- Ask for the other person’s opinion first
- Get to the point quickly
- Use a slower or faster pace
- Use more or less gestures and facial expressions
How might this work in the real world? Here are some examples:
A VP of Research and Development (an Analytical) was frustrated because he was not receiving responses from e-mails to the VP of Sales (a Driver). Upon reflection, he realized the VP of Sales needed to get right to the point, and the lengthy explanation of the data and how he reached his conclusion was not helping the VP of Sales. So with the next email, the VP of R&D “flipped” the message; he put the conclusion first, the explanation second. The VP of Sales responded immediately.
The VP of Marketing (a Driver) was having trouble getting the Website Design Manager (an Amiable) to make changes to the corporate website. The VP of Marketing paused for a moment and realized that the Website Design Manager always felt more comfortable when more people were involved in decisions. So the VP of Marketing asked her who else might be able to contribute to this decision and invited them all to a meeting to discuss the changes. After the group made the decisions, the Website Design Manager implemented them almost immediately.
WHEN SOFT SKILLS YIELD HARD RESULTS
Equipping your employees and leaders, in all functions, with Versatility skills enables them to address complex challenges, reduce tension and conflict, and build more collaborative relationships throughout the organization. Without communication obstacles, individuals, teams, and work groups can soar as they are free to focus on the work at hand. Join the ranks of the global air fleet maintenance team and boost your productivity to new altitudes.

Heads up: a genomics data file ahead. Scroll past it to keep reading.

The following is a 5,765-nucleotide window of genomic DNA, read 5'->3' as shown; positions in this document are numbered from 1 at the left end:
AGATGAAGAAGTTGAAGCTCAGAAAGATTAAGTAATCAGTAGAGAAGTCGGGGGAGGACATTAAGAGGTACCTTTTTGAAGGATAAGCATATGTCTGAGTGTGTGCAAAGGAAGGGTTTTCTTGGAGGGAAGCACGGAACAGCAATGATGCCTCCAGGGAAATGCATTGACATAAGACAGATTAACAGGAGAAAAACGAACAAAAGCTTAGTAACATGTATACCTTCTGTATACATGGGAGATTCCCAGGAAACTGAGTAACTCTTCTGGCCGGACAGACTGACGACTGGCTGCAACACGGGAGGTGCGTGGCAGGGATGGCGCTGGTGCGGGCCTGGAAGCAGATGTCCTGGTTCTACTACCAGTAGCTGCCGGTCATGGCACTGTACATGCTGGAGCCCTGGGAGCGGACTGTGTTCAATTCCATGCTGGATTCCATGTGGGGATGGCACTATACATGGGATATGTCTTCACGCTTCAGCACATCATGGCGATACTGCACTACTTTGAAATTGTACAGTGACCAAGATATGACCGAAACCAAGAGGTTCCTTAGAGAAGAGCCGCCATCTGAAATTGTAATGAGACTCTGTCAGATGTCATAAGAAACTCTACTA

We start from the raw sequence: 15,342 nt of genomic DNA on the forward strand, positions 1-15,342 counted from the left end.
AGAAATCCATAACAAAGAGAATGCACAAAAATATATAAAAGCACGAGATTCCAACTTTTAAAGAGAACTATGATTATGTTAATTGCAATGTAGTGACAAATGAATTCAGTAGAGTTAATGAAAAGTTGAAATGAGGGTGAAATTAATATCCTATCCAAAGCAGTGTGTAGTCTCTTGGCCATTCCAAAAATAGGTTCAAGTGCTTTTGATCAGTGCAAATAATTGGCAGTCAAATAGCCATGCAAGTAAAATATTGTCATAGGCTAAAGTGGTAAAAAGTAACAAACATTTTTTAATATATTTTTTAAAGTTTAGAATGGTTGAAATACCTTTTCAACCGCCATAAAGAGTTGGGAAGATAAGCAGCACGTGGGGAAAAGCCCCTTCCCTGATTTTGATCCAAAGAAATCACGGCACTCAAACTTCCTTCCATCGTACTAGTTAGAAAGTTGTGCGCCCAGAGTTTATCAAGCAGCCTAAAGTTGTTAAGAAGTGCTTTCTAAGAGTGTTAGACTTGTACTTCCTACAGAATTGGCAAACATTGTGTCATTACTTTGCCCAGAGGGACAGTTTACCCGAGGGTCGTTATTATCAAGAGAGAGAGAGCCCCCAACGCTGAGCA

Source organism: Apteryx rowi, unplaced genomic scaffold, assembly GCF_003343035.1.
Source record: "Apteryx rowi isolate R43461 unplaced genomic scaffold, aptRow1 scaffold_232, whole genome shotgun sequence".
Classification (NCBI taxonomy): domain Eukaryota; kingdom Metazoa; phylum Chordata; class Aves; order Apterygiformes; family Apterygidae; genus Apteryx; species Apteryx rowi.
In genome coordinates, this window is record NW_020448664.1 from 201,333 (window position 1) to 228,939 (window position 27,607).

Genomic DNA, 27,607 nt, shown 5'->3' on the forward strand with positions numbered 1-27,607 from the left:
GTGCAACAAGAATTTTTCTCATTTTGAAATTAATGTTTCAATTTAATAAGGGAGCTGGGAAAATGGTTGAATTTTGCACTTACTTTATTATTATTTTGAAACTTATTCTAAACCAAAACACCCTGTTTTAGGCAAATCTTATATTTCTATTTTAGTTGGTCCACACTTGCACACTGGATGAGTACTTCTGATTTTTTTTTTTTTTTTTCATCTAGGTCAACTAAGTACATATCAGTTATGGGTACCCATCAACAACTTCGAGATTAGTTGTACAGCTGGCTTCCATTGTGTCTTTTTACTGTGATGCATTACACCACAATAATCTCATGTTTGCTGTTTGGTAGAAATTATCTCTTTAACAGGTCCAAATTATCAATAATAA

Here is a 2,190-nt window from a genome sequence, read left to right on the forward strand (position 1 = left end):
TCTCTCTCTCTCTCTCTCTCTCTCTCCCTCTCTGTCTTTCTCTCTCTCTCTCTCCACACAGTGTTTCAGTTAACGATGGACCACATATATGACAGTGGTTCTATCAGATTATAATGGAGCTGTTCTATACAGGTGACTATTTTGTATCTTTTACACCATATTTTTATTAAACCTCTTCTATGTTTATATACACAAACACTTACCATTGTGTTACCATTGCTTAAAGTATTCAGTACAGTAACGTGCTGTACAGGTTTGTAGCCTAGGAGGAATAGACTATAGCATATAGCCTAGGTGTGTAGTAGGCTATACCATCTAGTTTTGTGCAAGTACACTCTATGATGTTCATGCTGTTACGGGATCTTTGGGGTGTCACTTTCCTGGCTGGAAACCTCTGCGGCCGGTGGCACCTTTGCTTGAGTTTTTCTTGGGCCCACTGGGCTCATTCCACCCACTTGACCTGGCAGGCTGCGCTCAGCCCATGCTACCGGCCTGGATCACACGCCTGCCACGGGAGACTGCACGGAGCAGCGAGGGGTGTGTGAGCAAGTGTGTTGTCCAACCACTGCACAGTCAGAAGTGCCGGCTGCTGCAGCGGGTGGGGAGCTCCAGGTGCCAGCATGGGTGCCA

Negotiation is one of the most common and constructive ways of dealing with conflict. It can be defined as the joint decision making between interdependent individuals aimed at resolving a perceived divergence of interests (Pietroni et al., 2008). Negotiation is a part of our life and we negotiate every now and then, consciously or subconsciously, for creating value and/or claiming value. We negotiate in an informal way with our friends and family or we take a formal approach to negotiation in a work environment which includes business deals, dispute settlement, conflict resolution etc. But wherever we negotiate or whenever we negotiate, just like any other social interaction emotions are inherent to negotiation. Negotiations involve people and people are indispensable from emotions. The things that people care about are not just the outcomes but also respect, power and identity which are bound to incite strong emotions.